I carry Ronan on my back.  Sometimes, it's because he's too tired to walk.  Sometimes it's because he isn't too tired yet, but he would be by the time we walked to our destination.  Other times it's because where we're going is such a short distance, it doesn't make sense to take out the bulky, adaptive stroller.  He'd be in it and then out of it so quickly.  

I don't mind giving Ronan a piggy back ride.  It isn't all the time, but the times it happens, other people think I shouldn't do it.  They have great reasons for me not to.  It's stressful for my back.  It's sometimes painful for me, too.  And there are other ways, like using the stroller, to get from point A to point B.  But sometimes piggy back rides are the fastest and easiest mode of transportation.  

One of the first times I wrote about needing to get Ronan on my back to get him home - after what turned into a disaster of an afternoon, happened a few years ago.  We've had our fair share of those afternoons since then.  Days when Ronan refuses to budge, getting him to communicate why he's refusing to take one step more with me isn't always successful.  Neither is doing a countdown, or redirecting him, or promising him that we will get to do what he wants to but only after he finishes whatever it is he's been asked to do.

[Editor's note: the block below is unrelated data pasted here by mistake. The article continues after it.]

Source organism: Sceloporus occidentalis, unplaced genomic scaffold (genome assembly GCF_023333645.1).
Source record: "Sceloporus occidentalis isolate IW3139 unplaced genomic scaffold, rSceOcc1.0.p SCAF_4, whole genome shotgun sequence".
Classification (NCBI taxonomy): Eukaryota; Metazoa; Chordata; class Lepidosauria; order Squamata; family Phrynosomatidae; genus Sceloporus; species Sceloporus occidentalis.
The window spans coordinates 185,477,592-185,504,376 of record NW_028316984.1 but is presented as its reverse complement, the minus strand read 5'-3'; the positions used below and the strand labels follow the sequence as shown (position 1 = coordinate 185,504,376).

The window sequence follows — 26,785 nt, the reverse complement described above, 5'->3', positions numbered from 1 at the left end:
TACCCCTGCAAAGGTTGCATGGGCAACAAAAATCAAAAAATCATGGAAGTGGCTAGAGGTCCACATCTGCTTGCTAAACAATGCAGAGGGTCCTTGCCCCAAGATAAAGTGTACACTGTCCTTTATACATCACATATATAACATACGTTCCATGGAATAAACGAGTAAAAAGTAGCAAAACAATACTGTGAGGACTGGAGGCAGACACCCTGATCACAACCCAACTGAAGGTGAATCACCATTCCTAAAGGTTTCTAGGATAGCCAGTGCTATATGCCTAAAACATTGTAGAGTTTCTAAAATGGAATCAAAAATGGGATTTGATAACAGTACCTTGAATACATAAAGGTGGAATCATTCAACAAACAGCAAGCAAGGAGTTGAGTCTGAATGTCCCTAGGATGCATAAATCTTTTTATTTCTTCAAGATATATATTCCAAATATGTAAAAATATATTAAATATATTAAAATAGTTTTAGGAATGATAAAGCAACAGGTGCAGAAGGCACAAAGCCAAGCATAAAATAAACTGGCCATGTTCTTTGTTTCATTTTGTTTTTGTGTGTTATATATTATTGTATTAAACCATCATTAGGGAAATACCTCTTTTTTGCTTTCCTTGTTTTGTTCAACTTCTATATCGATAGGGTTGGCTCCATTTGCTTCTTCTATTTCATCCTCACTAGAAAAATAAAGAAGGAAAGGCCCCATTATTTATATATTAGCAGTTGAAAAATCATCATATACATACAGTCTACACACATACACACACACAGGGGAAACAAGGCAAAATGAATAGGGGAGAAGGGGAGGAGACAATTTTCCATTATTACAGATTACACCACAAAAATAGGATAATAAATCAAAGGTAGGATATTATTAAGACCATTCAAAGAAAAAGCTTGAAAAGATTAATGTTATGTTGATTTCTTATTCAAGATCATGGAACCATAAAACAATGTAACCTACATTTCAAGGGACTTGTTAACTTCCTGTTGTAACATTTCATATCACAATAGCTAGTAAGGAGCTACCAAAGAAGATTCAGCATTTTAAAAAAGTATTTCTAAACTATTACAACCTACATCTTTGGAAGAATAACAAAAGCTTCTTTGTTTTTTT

Those days are tough, but thankfully we've also had our fair share of pleasant, happy afternoons.  Like last week, when Ronan could've walked into the gymnasium but signed for me to help him.  

Even though he could walk

Even though he wasn't too tired yet

Even though he knew the routine and the expectations well

He reached up, looked at me, and signed for me to lift him up.  So I did.  I scooped him up and but him on my back.  Instantly, Ronan relaxed and rested his head on my shoulder.  He kept it there for a few minutes than rearranged himself so that he could rest his head on my other shoulder.  

Ronan struggles with so much, so on days that he needs me, I do as much as I can to reassure him that Mommy is right there ready to help.  If it's to get him a snack, to switch out a movie, to turn on a DVD, or to get him from point A to point B via piggyback, I am ready to help.  He clings to me for help and I to him knowing that he'll show me the way.    

xo, Cat